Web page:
By Lakshman Ratnapala
In two weeks, the Sri Lanka tourist promotion board will mark the golden jubilee of the formal start of organised tourism development in the island by issuing a commemorative volume and next year it will host the 2017 annual summit of the Pacific Asia Travel Association (PATA), in Negombo. However, from today till May 21, PATA will convene its 2016 annual summit on the Pacific island of Guam marking 65 years of providing leadership to the global travel and tourism industry.
The relationship between the islands of the Pacific and PATA goes back a long way. The convening of the PATA Summit on the island of Guam, on this PATA anniversary, five years past the diamond jubilee, must be seen against the rationale for its founding 65 years ago, for the specific purpose of tourism development in the smaller Asia Pacific nations. It is a fascinating story. The World War, which ended in 1945, had ravaged the economies of the nations of the Pacific and Asia. Given this scenario, Gen. Douglas Mac Arthur, the Allied Commander overseeing the post-war revival of the decimated economies, was suggested the idea of tourism as an engine of national prosperity. Visionary leaders in Hawaii quickly forged the Pacific Interim Travel Association in 1951, renamed the Pacific Area Travel Association in 1952 with the objective of promoting travel to the area. This was a time when leisure travel was the prerogative of a few privileged cruise passengers. It was before the advent of jumbo jets which popularized mass tourism for the middle classes.
PATA led the way for others to emulate. It took 24 years for the World Trade Organisation (WTO) organised for government membership, to follow in 1975. Meanwhile, PATA opened its doors to all stakeholders in the industry — governments, airlines, hotels, travel agents, media and educational institutes alike – treating all as equal partners. Thus, it was that PATA launched the concept of networking among all industry players for the common good and the enhancement of business of all. But PATA stayed out of actually doing the business for its members, only providing members a common platform where they could network, exchange ideas and conduct business as equal partners. In other words, PATA levelled the playing fields for all, big and small, a concept exemplified by the unique PATA Travel Marts. PATA had to put the money where its mouth was. It had to walk the talk. It commissioned a study on the state of Pacific tourism which eventually reported, among other things, that the region’s tourism development needed direction and recommended the setting up of National Tourist Offices. That was the Checchi Report in 1962, which became the blueprint for the creation of modern national tourist organisations (NTOs), including the Ceylon Tourist Board.
PATA was not merely a pioneer; it was a visionary, led by men of vision such as Ken Chamberlain in the fields of quality product development and by Gerald E. Picolla in innovative marketing. It was PATA that introduced words such as sustainable development and cultural and environmental conservation to the travel industry vocabulary, way back in the 1970s before they became popular fads among yuppies later on.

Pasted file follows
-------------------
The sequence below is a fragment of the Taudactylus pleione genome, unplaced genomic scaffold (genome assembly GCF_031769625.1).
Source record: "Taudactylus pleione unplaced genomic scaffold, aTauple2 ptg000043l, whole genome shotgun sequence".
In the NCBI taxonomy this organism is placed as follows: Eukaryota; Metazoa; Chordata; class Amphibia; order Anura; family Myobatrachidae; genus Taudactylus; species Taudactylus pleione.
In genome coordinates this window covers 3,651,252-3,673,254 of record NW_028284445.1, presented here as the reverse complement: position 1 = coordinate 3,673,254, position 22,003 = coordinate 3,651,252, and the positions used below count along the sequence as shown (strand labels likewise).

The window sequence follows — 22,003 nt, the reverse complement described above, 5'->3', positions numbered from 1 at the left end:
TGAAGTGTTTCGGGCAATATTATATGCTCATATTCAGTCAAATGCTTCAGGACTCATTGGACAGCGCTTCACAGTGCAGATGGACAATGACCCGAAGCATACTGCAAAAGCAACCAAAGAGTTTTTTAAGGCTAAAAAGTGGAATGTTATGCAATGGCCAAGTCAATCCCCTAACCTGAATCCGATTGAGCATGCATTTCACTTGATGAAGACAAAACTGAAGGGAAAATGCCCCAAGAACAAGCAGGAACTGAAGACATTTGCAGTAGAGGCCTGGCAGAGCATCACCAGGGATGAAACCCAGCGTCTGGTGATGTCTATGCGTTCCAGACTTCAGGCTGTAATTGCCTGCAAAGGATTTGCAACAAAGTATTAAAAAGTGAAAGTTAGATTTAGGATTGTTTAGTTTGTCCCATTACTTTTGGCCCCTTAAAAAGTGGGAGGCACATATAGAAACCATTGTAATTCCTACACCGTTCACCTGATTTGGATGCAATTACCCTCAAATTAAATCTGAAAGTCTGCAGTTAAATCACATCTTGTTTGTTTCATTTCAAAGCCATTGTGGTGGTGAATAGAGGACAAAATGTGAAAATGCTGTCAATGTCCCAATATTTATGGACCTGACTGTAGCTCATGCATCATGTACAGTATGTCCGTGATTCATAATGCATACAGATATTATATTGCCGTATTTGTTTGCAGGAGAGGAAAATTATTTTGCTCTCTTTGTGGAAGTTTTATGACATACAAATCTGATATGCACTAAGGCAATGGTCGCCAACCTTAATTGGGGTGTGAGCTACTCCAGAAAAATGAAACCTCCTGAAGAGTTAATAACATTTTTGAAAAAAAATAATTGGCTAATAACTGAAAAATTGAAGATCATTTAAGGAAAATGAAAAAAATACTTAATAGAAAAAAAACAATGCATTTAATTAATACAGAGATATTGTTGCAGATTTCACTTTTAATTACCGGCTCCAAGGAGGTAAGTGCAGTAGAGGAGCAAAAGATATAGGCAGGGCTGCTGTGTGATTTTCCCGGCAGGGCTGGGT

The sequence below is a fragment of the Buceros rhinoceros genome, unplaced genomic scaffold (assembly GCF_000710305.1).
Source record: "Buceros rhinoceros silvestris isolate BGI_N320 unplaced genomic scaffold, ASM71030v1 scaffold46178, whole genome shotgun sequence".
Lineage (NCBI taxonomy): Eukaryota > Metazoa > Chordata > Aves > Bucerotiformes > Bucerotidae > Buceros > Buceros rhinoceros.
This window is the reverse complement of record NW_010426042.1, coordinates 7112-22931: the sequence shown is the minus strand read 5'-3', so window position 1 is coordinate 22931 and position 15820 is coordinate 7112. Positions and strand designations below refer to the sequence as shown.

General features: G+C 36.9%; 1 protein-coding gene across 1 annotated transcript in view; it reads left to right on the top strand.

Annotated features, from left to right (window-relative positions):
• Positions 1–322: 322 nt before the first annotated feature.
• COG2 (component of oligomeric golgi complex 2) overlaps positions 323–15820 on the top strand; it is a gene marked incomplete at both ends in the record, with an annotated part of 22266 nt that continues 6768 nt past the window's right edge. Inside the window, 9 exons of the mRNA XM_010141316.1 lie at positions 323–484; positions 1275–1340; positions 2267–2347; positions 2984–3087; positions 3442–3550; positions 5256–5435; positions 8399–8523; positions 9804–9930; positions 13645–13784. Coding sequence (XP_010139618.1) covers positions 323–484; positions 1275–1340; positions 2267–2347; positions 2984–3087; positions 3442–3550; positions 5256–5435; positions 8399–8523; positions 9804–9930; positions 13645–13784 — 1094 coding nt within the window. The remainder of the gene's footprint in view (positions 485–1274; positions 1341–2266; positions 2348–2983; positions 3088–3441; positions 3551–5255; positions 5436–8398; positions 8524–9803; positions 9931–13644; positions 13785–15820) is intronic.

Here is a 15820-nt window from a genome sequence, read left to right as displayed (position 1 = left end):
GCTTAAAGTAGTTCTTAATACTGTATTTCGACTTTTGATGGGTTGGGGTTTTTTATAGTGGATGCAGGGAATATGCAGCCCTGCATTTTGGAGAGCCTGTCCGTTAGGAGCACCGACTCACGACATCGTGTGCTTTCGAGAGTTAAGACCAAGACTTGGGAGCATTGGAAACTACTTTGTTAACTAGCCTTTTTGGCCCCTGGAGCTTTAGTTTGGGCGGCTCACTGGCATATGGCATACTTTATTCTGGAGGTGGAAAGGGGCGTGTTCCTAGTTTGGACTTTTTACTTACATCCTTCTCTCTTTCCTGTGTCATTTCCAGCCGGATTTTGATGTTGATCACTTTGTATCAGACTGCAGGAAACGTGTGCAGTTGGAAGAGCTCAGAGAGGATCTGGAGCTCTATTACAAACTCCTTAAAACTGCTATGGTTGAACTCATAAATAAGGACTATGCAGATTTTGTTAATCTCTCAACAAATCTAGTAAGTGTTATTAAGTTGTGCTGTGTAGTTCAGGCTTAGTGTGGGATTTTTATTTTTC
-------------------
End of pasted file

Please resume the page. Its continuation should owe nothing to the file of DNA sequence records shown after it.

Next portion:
It is my belief that PATA has failed to recognize the dynamism and the labour of love contributed by the committed and persevering members of the staff to its spectacular growth, instead focusing on ageing ‘Life Members’ who, despite their braggadocio don’t show up when it matters most, for the small island nations.
The many task forces of experts fielded by PATA to guide member states, bear testimony to PATA’s leadership and its concern for the proper management of tourism resources. Twenty five years ago, PATA launched the travel industry’s first Code for Environmentally Responsible Tourism, which has become the template for copycat programmes by others.
PATA, conscious of the need to market members’ products, developed a global network of chapters, in the 1960s the greatest travel sales force ever assembled in history, reaching out to consumers in the four corners of the world. This writer was Sri Lanka Tourist Board Director in New York in mid-1970s, operating on a small budget and used PATA Chapters extensively to promote Sri Lanka at great economy, because the chapters would provide not only the audiences but also the meeting rooms and the refreshments too at their own expense – an invaluable asset to small NTOs with minimal promotional budgets.
Human resources development, being recognized as a critical need at the time, PATA set up the School of Travel Industry Management in the University of Hawaii in 1966 leading to the inauguration of the Executive Development Institute for Tourism (EDIT). Many of the young executives in tourism in Asia were trained there. Many in the NTOs and the private sector were offered PATA scholarships to the EDIT programme.
As we celebrate this first PATA Summit on a small Pacific island destination, let us salute our relationship with PATA, which has been one of affection in guiding us through the formative years to maturity. It is one for the story books of international goodwill and cooperation. May it prosper for mutual prosperity!
(Lakshman Ratnapala is Emeritus President and CEO of PATA)